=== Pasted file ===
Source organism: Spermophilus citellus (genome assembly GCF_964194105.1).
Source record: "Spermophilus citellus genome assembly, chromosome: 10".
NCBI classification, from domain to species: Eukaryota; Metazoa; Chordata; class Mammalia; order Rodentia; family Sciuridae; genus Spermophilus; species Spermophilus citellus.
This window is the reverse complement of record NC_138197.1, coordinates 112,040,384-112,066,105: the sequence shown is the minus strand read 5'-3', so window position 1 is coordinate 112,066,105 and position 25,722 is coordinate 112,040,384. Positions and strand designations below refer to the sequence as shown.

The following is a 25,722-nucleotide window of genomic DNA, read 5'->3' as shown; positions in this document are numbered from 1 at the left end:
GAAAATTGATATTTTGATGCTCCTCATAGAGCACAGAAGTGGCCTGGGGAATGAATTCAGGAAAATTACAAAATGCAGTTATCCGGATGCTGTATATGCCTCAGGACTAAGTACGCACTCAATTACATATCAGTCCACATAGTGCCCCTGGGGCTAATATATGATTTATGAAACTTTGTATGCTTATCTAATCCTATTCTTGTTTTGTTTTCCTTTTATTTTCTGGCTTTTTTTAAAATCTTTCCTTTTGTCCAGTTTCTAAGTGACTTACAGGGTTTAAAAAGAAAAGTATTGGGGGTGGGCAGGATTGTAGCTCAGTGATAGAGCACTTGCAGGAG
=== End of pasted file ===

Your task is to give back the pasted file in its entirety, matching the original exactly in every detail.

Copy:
Source organism: Spermophilus citellus (genome assembly GCF_964194105.1).
Source record: "Spermophilus citellus genome assembly, chromosome: 10".
NCBI classification, from domain to species: Eukaryota; Metazoa; Chordata; class Mammalia; order Rodentia; family Sciuridae; genus Spermophilus; species Spermophilus citellus.
This window is the reverse complement of record NC_138197.1, coordinates 112,040,384-112,066,105: the sequence shown is the minus strand read 5'-3', so window position 1 is coordinate 112,066,105 and position 25,722 is coordinate 112,040,384. Positions and strand designations below refer to the sequence as shown.

The following is a 25,722-nucleotide window of genomic DNA, read 5'->3' as shown; positions in this document are numbered from 1 at the left end:
GAAAATTGATATTTTGATGCTCCTCATAGAGCACAGAAGTGGCCTGGGGAATGAATTCAGGAAAATTACAAAATGCAGTTATCCGGATGCTGTATATGCCTCAGGACTAAGTACGCACTCAATTACATATCAGTCCACATAGTGCCCCTGGGGCTAATATATGATTTATGAAACTTTGTATGCTTATCTAATCCTATTCTTGTTTTGTTTTCCTTTTATTTTCTGGCTTTTTTTAAAATCTTTCCTTTTGTCCAGTTTCTAAGTGACTTACAGGGTTTAAAAAGAAAAGTATTGGGGGTGGGCAGGATTGTAGCTCAGTGATAGAGCACTTGCAGGAG